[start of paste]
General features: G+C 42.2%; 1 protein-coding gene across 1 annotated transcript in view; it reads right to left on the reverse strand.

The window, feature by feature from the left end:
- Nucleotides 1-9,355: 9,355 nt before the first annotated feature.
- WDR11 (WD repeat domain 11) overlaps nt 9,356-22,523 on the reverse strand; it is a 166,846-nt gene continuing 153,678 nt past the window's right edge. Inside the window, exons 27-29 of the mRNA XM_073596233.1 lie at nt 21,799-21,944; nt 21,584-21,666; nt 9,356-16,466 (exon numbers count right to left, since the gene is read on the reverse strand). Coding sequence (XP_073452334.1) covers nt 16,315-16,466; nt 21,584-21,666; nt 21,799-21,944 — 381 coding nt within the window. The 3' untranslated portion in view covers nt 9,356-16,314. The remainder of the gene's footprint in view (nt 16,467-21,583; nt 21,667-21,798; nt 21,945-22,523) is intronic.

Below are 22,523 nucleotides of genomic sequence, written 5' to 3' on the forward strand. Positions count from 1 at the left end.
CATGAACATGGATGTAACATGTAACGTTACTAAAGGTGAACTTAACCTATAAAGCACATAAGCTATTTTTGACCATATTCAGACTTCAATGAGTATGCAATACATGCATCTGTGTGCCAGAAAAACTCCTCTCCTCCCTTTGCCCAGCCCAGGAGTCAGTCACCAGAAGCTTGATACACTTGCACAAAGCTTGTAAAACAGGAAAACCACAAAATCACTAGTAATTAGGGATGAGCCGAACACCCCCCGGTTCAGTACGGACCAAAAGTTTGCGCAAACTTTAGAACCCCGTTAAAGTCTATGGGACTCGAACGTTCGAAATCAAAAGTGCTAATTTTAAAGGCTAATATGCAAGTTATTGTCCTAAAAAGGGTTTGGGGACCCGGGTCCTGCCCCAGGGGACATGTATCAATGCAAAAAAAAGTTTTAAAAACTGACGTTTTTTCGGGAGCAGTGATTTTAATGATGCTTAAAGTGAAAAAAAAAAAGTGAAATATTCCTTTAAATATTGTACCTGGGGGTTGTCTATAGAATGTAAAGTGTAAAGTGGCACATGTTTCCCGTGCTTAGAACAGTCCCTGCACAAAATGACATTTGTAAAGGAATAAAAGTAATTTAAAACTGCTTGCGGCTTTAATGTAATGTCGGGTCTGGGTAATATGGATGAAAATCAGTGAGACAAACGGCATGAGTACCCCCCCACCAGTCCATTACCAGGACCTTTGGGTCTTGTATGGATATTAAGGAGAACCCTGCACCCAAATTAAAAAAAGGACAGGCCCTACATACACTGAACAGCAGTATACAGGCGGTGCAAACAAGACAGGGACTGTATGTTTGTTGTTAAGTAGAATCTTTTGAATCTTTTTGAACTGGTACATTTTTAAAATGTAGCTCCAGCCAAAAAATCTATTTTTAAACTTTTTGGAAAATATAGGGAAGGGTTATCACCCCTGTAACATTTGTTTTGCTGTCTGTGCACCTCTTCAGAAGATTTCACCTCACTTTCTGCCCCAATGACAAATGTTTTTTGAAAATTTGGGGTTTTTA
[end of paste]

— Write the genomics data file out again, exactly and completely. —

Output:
General features: G+C 42.2%; 1 protein-coding gene across 1 annotated transcript in view; it reads right to left on the reverse strand.

The window, feature by feature from the left end:
- Nucleotides 1-9,355: 9,355 nt before the first annotated feature.
- WDR11 (WD repeat domain 11) overlaps nt 9,356-22,523 on the reverse strand; it is a 166,846-nt gene continuing 153,678 nt past the window's right edge. Inside the window, exons 27-29 of the mRNA XM_073596233.1 lie at nt 21,799-21,944; nt 21,584-21,666; nt 9,356-16,466 (exon numbers count right to left, since the gene is read on the reverse strand). Coding sequence (XP_073452334.1) covers nt 16,315-16,466; nt 21,584-21,666; nt 21,799-21,944 — 381 coding nt within the window. The 3' untranslated portion in view covers nt 9,356-16,314. The remainder of the gene's footprint in view (nt 16,467-21,583; nt 21,667-21,798; nt 21,945-22,523) is intronic.

Below are 22,523 nucleotides of genomic sequence, written 5' to 3' on the forward strand. Positions count from 1 at the left end.
CATGAACATGGATGTAACATGTAACGTTACTAAAGGTGAACTTAACCTATAAAGCACATAAGCTATTTTTGACCATATTCAGACTTCAATGAGTATGCAATACATGCATCTGTGTGCCAGAAAAACTCCTCTCCTCCCTTTGCCCAGCCCAGGAGTCAGTCACCAGAAGCTTGATACACTTGCACAAAGCTTGTAAAACAGGAAAACCACAAAATCACTAGTAATTAGGGATGAGCCGAACACCCCCCGGTTCAGTACGGACCAAAAGTTTGCGCAAACTTTAGAACCCCGTTAAAGTCTATGGGACTCGAACGTTCGAAATCAAAAGTGCTAATTTTAAAGGCTAATATGCAAGTTATTGTCCTAAAAAGGGTTTGGGGACCCGGGTCCTGCCCCAGGGGACATGTATCAATGCAAAAAAAAGTTTTAAAAACTGACGTTTTTTCGGGAGCAGTGATTTTAATGATGCTTAAAGTGAAAAAAAAAAAGTGAAATATTCCTTTAAATATTGTACCTGGGGGTTGTCTATAGAATGTAAAGTGTAAAGTGGCACATGTTTCCCGTGCTTAGAACAGTCCCTGCACAAAATGACATTTGTAAAGGAATAAAAGTAATTTAAAACTGCTTGCGGCTTTAATGTAATGTCGGGTCTGGGTAATATGGATGAAAATCAGTGAGACAAACGGCATGAGTACCCCCCCACCAGTCCATTACCAGGACCTTTGGGTCTTGTATGGATATTAAGGAGAACCCTGCACCCAAATTAAAAAAAGGACAGGCCCTACATACACTGAACAGCAGTATACAGGCGGTGCAAACAAGACAGGGACTGTATGTTTGTTGTTAAGTAGAATCTTTTGAATCTTTTTGAACTGGTACATTTTTAAAATGTAGCTCCAGCCAAAAAATCTATTTTTAAACTTTTTGGAAAATATAGGGAAGGGTTATCACCCCTGTAACATTTGTTTTGCTGTCTGTGCACCTCTTCAGAAGATTTCACCTCACTTTCTGCCCCAATGACAAATGTTTTTTGAAAATTTGGGGTTTTTA